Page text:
Mistakes to Avoid During Divorce
As attorneys who regularly work with clients going through divorce, we also advise our clients about what not to do when you are going through a divorce. Below, we discuss some of the most important mistakes you want to avoid making:
Gathering Financial Documentation
Make sure that you gather all of the necessary paperwork as soon as possible so that you do not have to ask your spouse for them later on. This includes paperwork that has the following information, at a minimum:
- Account numbers and account statements for financial accounts;
- Important documents showing how much you paid for important assets, such as the family home, cars, and other expensive personal property;
- Any receipts documenting money spent on supporting your children, childcare, and the like; and
- Any social security statements that show you and your spouse’s expected earnings, future benefits, etc.
These documents will not only likely be relevant to your divorce settlement, but for future earnings, for example, if you can claim a portion of your spouse’s Social Security earnings. This is also important because some accounts will likely be worth more or less later because of their tax consequences, for example, a Roth versus traditional IRA, or stocks that could, many years later, trigger a big tax bill. You and your attorney need all of this information at your fingertips because divorce negotiations involve figuring out the exact value of everything, both now and later. One thing that you do not want to do is allow a focus on the here and now to compromise your vision of future events. One of your attorney’s jobs is to shield you from risk, and that includes considering what could change in the future.
Social Media Behavior
Keeping quiet on social media is of the utmost importance. Discussing money, trips, etc. can complicate divorce negotiations, especially when it comes to establishing proposed settlements.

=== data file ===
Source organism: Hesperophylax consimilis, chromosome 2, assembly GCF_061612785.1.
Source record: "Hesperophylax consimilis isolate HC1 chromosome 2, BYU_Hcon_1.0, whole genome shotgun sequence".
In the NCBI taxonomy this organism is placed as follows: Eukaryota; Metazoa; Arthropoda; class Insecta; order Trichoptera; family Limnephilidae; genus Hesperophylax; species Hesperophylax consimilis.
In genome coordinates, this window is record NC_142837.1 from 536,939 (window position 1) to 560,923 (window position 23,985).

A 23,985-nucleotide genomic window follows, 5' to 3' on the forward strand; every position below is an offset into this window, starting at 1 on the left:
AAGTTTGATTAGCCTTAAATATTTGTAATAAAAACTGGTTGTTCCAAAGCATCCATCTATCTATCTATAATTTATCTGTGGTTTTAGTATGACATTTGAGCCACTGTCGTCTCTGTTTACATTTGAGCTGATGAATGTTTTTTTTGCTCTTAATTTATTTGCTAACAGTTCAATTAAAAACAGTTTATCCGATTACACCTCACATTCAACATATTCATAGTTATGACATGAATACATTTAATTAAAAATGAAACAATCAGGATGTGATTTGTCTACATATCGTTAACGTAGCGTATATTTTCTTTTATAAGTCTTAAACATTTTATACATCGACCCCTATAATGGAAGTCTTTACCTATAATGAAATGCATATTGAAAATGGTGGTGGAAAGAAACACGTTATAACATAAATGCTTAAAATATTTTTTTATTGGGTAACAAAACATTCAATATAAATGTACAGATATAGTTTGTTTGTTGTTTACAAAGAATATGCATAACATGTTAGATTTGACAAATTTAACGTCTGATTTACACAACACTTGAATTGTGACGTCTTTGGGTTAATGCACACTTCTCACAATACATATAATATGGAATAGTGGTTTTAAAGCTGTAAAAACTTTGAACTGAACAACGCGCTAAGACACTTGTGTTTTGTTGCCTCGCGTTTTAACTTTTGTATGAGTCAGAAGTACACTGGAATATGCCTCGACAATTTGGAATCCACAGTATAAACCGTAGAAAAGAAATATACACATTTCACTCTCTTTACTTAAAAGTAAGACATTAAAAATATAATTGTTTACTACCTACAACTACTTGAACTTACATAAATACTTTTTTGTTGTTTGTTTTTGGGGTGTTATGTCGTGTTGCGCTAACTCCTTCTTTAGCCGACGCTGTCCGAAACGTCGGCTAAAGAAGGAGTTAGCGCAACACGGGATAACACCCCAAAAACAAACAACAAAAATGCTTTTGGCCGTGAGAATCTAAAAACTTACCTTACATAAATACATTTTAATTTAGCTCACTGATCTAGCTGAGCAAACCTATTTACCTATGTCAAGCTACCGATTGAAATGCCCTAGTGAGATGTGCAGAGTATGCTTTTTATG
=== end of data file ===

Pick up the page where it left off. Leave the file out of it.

Joint Accounts and Joint Expenses
You also need to consult your attorney to advise on whether you can close any joint accounts you have with your spouse—including authorized users on credit cards—and transferring debts into the relevant individual’s name. There are typically administrative orders in most Florida counties that forbid the closing of accounts during the pendency of a divorce. Administrative orders also typically require marital bills and expenses to remain in place during the pendency of the case until there is a court order or mutual agreement to the contrary. If a party unilaterally makes decision to close a joint bank account or cancel an insurance policy, they could be held in contempt of court. Therefore, it is vital you discuss any changes to your financial status with your divorce attorney.
Making Wise Financial Choices
Any choice that you make in divorce—such as the choice to keep the family home—should be weighed against practical financial implications for the future. For every one of these decisions, you should first ask yourself how that financial choice will meet your needs and the needs of your family now and in the future, what you might have to give up in exchange for this choice, and how it might affect how your children view money.
Contact Our Florida Divorce Attorneys Today
Regardless of how complex or simple your divorce is, it is extremely important that you work with a trusted divorce attorney to get through it and make sure that, with every step you take, you remain protected. Contact our Orlando divorce attorneys at Greater Orlando Family Law today to find out more about our legal services. We are here to help you keep moving forward.